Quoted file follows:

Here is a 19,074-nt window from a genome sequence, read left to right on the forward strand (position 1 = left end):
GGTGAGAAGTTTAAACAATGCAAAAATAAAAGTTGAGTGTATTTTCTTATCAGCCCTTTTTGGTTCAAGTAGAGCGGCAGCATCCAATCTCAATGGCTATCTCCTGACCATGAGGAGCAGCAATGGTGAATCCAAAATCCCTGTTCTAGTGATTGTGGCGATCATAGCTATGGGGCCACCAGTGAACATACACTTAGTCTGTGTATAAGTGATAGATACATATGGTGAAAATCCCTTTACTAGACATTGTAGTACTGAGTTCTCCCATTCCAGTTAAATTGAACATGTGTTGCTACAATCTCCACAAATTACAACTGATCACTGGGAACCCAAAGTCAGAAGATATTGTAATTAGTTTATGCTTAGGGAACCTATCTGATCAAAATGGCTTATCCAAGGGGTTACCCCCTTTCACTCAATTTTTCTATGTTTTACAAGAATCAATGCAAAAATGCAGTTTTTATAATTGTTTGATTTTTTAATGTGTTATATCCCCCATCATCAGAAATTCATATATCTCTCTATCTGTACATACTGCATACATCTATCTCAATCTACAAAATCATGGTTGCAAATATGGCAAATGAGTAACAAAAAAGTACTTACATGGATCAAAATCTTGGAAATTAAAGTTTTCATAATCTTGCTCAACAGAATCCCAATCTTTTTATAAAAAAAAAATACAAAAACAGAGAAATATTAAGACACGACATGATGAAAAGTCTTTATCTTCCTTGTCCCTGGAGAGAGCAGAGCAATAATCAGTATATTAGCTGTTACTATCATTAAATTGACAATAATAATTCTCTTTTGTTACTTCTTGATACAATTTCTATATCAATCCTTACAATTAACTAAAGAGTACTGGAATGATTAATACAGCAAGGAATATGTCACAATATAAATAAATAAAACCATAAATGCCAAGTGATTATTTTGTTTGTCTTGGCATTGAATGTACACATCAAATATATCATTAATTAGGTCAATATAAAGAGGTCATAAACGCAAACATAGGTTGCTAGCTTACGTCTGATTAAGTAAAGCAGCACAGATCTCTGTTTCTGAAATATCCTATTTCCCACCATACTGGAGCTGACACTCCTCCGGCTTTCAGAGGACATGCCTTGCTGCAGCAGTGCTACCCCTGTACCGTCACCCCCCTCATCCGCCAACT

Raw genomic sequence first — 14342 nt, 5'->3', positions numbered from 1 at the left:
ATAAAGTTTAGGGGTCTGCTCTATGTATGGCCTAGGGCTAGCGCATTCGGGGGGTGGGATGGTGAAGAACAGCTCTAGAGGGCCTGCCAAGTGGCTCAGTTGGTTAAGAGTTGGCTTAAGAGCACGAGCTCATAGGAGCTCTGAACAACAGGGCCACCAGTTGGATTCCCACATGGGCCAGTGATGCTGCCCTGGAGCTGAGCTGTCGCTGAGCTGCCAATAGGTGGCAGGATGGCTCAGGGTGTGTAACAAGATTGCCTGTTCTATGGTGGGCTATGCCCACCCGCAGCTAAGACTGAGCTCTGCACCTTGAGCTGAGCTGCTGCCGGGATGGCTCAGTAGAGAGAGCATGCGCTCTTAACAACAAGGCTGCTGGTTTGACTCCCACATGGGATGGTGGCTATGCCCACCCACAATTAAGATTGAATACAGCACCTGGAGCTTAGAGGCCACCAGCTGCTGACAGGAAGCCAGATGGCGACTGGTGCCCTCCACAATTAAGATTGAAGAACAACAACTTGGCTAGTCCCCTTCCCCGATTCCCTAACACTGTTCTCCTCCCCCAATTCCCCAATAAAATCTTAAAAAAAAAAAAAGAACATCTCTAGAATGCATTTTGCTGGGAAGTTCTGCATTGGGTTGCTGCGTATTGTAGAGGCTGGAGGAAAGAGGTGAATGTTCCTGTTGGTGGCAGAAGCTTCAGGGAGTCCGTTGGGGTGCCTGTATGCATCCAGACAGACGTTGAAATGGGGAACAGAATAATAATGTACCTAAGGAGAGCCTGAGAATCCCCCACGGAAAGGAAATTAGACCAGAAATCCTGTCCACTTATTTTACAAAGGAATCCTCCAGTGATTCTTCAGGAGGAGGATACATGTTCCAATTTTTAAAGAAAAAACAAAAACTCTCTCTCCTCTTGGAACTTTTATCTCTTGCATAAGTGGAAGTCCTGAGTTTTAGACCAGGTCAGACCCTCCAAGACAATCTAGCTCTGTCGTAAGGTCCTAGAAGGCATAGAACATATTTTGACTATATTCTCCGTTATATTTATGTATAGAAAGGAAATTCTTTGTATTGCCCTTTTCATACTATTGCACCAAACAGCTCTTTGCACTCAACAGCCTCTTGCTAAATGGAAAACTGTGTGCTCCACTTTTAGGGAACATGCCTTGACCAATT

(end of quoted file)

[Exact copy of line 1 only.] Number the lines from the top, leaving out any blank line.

Here is a 19,074-nt window from a genome sequence, read left to right on the forward strand (position 1 = left end):